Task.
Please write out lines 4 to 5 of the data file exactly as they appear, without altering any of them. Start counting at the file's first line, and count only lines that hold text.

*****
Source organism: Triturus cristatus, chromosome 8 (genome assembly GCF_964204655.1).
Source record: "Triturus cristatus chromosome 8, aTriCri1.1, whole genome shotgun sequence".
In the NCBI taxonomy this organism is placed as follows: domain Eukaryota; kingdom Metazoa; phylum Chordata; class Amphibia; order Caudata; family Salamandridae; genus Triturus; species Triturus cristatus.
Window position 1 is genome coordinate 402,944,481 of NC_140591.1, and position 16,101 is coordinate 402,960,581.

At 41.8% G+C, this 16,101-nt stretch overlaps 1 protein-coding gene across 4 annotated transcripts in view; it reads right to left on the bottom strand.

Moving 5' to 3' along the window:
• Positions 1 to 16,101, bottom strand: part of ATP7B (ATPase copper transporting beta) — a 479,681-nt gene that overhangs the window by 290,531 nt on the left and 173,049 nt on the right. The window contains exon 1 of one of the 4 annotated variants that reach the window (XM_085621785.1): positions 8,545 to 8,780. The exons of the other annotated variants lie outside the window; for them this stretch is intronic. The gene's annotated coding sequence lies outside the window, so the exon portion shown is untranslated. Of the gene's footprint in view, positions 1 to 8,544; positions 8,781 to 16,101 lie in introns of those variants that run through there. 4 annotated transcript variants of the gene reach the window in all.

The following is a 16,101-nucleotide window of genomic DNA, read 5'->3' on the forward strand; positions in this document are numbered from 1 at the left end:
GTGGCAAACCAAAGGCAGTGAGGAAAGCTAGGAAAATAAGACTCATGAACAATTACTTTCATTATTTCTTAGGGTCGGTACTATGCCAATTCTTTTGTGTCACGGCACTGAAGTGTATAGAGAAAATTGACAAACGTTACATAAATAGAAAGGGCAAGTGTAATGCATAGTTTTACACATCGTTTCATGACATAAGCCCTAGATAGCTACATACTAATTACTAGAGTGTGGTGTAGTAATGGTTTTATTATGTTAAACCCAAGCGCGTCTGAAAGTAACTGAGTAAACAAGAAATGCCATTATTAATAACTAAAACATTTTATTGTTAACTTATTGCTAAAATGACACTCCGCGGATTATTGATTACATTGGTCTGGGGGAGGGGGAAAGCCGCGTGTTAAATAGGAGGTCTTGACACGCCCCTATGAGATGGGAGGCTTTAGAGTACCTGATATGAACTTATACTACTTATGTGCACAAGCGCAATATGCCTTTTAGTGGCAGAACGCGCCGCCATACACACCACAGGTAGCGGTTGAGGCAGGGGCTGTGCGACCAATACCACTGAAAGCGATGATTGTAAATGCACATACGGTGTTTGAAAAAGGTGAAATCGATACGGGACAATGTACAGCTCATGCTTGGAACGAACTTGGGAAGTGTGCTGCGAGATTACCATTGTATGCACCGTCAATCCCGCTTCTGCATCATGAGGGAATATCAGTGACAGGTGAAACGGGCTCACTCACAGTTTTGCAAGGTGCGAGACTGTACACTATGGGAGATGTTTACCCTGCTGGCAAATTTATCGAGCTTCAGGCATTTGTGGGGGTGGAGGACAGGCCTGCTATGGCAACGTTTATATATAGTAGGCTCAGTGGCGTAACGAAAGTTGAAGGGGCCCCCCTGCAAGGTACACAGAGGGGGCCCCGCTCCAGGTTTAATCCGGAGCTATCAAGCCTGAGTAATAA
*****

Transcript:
Window position 1 is genome coordinate 402,944,481 of NC_140591.1, and position 16,101 is coordinate 402,960,581.

At 41.8% G+C, this 16,101-nt stretch overlaps 1 protein-coding gene across 4 annotated transcripts in view; it reads right to left on the bottom strand.